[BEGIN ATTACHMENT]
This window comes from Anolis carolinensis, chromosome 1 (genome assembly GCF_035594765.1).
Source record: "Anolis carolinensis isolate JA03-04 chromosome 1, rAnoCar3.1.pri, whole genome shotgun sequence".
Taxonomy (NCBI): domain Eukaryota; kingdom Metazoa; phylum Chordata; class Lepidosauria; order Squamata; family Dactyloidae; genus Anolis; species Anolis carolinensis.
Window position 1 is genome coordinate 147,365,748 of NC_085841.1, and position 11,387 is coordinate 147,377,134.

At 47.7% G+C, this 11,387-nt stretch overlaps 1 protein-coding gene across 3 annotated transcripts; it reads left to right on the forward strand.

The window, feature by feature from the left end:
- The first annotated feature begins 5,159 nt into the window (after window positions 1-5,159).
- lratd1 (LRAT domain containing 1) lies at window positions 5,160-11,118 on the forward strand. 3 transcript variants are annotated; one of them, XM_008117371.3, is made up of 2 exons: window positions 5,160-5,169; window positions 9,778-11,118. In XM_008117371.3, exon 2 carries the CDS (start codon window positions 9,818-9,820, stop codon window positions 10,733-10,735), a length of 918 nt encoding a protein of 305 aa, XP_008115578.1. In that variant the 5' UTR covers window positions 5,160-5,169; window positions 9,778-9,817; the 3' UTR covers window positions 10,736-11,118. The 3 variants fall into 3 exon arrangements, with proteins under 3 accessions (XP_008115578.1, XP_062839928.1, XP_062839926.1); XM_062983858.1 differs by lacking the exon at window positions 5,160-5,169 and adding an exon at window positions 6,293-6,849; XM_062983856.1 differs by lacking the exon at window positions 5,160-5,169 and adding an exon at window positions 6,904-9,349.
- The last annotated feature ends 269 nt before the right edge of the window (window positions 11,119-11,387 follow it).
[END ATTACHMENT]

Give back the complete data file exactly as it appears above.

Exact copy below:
This window comes from Anolis carolinensis, chromosome 1 (genome assembly GCF_035594765.1).
Source record: "Anolis carolinensis isolate JA03-04 chromosome 1, rAnoCar3.1.pri, whole genome shotgun sequence".
Taxonomy (NCBI): domain Eukaryota; kingdom Metazoa; phylum Chordata; class Lepidosauria; order Squamata; family Dactyloidae; genus Anolis; species Anolis carolinensis.
Window position 1 is genome coordinate 147,365,748 of NC_085841.1, and position 11,387 is coordinate 147,377,134.

At 47.7% G+C, this 11,387-nt stretch overlaps 1 protein-coding gene across 3 annotated transcripts; it reads left to right on the forward strand.

The window, feature by feature from the left end:
- The first annotated feature begins 5,159 nt into the window (after window positions 1-5,159).
- lratd1 (LRAT domain containing 1) lies at window positions 5,160-11,118 on the forward strand. 3 transcript variants are annotated; one of them, XM_008117371.3, is made up of 2 exons: window positions 5,160-5,169; window positions 9,778-11,118. In XM_008117371.3, exon 2 carries the CDS (start codon window positions 9,818-9,820, stop codon window positions 10,733-10,735), a length of 918 nt encoding a protein of 305 aa, XP_008115578.1. In that variant the 5' UTR covers window positions 5,160-5,169; window positions 9,778-9,817; the 3' UTR covers window positions 10,736-11,118. The 3 variants fall into 3 exon arrangements, with proteins under 3 accessions (XP_008115578.1, XP_062839928.1, XP_062839926.1); XM_062983858.1 differs by lacking the exon at window positions 5,160-5,169 and adding an exon at window positions 6,293-6,849; XM_062983856.1 differs by lacking the exon at window positions 5,160-5,169 and adding an exon at window positions 6,904-9,349.
- The last annotated feature ends 269 nt before the right edge of the window (window positions 11,119-11,387 follow it).